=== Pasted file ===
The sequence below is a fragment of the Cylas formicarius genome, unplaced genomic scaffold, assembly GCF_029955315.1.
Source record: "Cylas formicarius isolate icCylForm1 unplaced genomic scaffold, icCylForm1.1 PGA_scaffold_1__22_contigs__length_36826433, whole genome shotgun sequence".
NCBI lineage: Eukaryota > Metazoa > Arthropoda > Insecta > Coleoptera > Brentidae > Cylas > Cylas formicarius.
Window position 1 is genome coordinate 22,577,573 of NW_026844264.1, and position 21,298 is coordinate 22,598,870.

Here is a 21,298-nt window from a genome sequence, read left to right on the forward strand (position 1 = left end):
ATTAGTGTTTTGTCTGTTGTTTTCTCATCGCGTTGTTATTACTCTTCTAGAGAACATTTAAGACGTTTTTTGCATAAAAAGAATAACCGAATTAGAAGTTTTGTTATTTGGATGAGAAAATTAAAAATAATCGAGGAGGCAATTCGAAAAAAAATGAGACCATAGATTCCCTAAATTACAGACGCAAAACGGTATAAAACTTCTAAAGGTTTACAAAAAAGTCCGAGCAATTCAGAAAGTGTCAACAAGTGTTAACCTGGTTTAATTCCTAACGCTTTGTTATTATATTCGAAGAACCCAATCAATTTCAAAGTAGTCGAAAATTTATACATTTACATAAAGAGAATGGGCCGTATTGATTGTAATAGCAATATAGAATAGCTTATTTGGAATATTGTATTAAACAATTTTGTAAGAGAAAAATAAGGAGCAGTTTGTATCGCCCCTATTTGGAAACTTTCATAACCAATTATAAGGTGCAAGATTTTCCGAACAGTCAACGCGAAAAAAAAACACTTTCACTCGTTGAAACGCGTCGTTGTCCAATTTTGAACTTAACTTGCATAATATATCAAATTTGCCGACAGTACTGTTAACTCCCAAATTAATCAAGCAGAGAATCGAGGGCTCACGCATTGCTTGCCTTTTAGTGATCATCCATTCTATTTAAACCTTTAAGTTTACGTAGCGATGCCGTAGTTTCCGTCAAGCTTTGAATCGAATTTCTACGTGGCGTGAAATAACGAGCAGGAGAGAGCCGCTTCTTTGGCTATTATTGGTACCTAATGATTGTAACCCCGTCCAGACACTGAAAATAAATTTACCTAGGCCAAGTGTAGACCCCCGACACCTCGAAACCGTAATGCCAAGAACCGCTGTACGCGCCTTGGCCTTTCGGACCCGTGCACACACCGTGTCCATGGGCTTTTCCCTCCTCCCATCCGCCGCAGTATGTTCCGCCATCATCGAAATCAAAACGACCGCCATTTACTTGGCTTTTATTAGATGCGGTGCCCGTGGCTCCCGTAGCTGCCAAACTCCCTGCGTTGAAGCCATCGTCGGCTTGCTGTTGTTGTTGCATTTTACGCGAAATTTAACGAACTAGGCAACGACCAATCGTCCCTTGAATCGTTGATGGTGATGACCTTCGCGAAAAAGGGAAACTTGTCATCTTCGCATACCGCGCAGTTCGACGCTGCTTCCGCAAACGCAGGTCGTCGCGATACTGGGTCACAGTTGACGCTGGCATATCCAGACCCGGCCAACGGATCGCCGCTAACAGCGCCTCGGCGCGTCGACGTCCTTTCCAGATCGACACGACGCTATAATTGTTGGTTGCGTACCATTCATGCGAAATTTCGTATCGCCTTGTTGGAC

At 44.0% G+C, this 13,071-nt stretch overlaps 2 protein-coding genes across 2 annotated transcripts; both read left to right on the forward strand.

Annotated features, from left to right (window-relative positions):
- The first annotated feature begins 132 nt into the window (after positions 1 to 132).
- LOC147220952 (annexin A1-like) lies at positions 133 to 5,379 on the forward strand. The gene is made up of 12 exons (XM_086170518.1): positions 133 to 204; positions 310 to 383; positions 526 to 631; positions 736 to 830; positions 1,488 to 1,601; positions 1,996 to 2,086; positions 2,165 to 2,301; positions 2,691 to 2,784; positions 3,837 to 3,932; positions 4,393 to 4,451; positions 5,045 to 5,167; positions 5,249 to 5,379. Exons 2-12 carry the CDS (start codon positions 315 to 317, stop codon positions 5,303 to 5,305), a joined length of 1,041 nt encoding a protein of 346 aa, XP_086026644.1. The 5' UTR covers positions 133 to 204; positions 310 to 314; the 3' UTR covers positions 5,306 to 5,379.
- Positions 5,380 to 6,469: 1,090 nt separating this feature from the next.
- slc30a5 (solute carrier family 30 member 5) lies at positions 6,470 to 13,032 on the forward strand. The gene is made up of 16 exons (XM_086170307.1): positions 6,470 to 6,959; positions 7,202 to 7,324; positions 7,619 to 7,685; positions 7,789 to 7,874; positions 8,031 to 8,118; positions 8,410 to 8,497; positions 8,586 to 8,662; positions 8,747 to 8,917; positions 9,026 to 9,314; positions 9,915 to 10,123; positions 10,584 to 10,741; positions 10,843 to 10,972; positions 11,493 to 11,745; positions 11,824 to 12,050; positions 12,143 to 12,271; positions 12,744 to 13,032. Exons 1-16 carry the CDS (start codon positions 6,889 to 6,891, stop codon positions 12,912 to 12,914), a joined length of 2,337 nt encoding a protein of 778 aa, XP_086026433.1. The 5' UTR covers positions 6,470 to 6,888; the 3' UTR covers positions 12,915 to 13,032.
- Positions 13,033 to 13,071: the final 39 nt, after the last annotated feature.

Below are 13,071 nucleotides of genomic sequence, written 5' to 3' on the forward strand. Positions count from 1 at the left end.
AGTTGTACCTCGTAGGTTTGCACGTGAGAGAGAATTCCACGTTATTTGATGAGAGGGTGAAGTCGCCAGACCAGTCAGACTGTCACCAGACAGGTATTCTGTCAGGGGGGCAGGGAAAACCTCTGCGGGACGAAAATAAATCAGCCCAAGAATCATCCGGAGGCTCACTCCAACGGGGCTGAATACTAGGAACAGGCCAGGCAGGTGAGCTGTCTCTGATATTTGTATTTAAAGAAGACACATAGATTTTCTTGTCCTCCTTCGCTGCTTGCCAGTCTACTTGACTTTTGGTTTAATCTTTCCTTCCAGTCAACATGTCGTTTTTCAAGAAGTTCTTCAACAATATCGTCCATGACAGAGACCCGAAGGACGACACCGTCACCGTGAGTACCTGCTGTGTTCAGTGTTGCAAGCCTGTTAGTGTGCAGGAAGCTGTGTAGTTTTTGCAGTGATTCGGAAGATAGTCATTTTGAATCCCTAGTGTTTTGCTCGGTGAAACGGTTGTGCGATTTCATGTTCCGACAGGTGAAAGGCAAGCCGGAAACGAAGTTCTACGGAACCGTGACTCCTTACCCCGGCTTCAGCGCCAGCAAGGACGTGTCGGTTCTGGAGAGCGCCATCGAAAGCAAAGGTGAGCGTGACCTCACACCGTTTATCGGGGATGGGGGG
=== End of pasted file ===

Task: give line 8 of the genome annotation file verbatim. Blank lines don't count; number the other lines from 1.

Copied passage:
Annotated features, from left to right (window-relative positions):